Prahlada MaharajaAt this point, we may be tempted to think that Prahlada was similar to a modern-day activist, trying to further an agenda. That is the point to speaking openly, no? He could have just remained silent and lied about what he was thinking inside. Actually, whether others listened or not did not matter to the boy. He spoke from the heart because that is what pleased him. If you love someone, you will enjoy talking about them. When you talk about them you will derive further pleasure by describing how great they are. Since God is unlimitedly great, Prahlada never ran out of good things to say.

It would have been one thing if the other children just ignored Prahlada. It would also have been fine if the teachers just let it slide. Prahlada would have been worshiping God by describing Him, and thus his work would have been successful, even if the other children didn’t follow him. Bhakti-yoga, however, can be practiced in any circumstance, even if someone purposefully tries to stop it. Hiranyakashipu heard about what Prahlada was doing from his son’s mouth. The father affectionately placed the son on his lap and asked him what he had learned in school. He was then appalled to hear Prahlada speak of devotional service.

image“Prahlada Maharaja said: Hearing and chanting about the transcendental holy name, form, qualities, paraphernalia and pastimes of Lord Vishnu, remembering them, serving the lotus feet of the Lord, offering the Lord respectful worship with sixteen types of paraphernalia, offering prayers to the Lord, becoming His servant, considering the Lord one's best friend, and surrendering everything unto Him (in other words, serving Him with the body, mind and words)…” (Shrimad Bhagavatam, 7.5.23)

Prahlada was previously safe in worshiping by himself, and now in telling his father he jeopardized that worship, or so it seemed. Hiranyakashipu first blamed the teachers, and then he tried to understand from Prahlada where he learned this information about Vishnu, which is one name for God. Prahlada wouldn’t stop talking about Vishnu, though, so the father grew so enraged that he tried to have the boy killed in so many ways. Only one slight problem; the boy couldn’t be killed. He was a pure devotee, which meant that he didn’t worship Vishnu for any reason other than love. He didn’t ask for anything from God, since he already believed he had everything in the ability to worship.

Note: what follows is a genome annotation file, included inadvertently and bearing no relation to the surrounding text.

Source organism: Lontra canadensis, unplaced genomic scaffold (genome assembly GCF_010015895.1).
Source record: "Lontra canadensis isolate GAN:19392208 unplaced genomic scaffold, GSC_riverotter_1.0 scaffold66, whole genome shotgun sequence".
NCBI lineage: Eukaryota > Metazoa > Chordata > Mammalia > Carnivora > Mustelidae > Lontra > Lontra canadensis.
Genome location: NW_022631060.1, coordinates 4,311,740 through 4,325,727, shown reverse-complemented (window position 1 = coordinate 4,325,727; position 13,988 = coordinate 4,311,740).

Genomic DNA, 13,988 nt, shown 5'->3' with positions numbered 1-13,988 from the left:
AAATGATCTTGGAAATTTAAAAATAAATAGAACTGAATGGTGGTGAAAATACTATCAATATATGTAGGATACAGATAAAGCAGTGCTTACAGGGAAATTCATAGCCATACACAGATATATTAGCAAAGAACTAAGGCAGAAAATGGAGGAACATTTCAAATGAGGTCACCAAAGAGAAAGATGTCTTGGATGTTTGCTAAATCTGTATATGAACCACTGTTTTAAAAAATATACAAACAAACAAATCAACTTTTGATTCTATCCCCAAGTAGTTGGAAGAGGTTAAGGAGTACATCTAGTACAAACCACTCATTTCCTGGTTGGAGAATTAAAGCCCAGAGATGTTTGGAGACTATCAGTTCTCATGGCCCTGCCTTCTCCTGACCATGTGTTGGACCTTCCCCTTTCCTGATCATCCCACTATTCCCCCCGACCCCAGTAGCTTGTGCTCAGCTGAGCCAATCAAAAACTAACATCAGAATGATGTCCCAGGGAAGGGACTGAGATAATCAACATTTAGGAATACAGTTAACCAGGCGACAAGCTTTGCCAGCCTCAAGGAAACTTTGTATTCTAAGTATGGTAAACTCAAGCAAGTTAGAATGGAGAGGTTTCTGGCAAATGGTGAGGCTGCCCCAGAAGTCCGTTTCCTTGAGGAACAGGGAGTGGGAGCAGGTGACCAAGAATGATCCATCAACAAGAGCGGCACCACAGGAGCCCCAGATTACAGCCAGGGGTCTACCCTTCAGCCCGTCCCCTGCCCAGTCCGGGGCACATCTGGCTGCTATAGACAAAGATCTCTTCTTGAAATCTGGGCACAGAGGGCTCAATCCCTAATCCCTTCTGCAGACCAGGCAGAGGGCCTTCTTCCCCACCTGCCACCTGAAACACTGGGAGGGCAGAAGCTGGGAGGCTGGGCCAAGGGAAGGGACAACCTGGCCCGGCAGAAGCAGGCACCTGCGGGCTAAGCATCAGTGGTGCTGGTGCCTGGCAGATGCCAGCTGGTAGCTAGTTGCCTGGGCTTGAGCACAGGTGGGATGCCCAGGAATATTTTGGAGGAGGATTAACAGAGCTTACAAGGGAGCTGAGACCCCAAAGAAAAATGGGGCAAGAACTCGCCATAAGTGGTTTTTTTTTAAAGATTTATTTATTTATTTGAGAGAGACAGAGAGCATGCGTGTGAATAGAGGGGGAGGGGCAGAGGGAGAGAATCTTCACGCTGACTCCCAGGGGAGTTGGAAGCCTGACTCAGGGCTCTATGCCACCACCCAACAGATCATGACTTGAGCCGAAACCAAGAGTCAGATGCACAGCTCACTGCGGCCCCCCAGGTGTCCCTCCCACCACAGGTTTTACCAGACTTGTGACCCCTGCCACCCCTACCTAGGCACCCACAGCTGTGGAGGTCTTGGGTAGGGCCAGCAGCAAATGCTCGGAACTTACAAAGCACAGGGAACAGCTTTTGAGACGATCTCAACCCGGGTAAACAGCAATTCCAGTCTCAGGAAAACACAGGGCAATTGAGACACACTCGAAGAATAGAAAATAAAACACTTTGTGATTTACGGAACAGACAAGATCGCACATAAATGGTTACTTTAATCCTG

Narasimhadeva protecting PrahladaVishnu protected Prahlada because of the boy’s desire to serve. He saved the boy during each attack, finally appearing on the scene in a ferocious form to do away with the boy’s father. As Narasimhadeva, Vishnu tore Hiranyakashipu apart and confirmed that anyone can follow devotion, regardless of their age or circumstance. It is always successful when tried in earnest, and the attempt is the goal itself. This means that once you get love for God, or Krishna-prema, your efforts aren’t done. You derive even more pleasure afterwards. Ahaituki-apratihata, unmotivated and uninterrupted, is devotional service. The practice in earnest, which is exercised through such things as chanting the holy names, “Hare Krishna Hare Krishna, Krishna Krishna, Hare Hare, Hare Rama Hare Rama, Rama Rama, Hare Hare,” is the victory itself.

In Closing:

To effect change dollars to candidates sent,

Resulting failure shows to waste all efforts went.


Gathering supporters storming to ballot box,

But others to nullify your vote, reality in populi vox.


For material conditions peace there is never,

To maintain situation keep working forever.


Devotional service on conditions not reliant,

Hiranyakashipu not to stop son’s worship defiant.


In trouble and peace of Vishnu Prahlada thought,

Protection to helpless child Narasimhadeva brought.

Tuesday, February 5, 2013

The Two Mayas

Lord Krishna and cows“Because nothing can exist without the Lord, it should be known that the illusory energy is also an energy of the Lord. The right conclusion of dovetailing everything in relationship with the Lord is called yoga-maya, or the energy of union, and the wrong conception of detaching a thing from its relationship with the Lord is called the Lord's daivi maya, or maha-maya. Both the mayas also have connections with the Lord because nothing can exist without being related to Him.” (Shrila Prabhupada, Shrimad Bhagavatam, 2.9.34 Purport)

In the Vedic literature, we are often told of an energy called maya. Translated to mean “that which is not,” maya is interchangeable with illusion. To be under the sway of maya is to be in illusion, which means that you don’t see things as they are. This isn’t really helpful, even if illusion is what you are going for. The mere desire to be illusioned is a sign of defeat. Rather than give up in the struggle for existence, one should find a situation where the illusion has no influence. Maya is actually an energy, and it can be of two varieties, both of which originate in the Supreme Lord.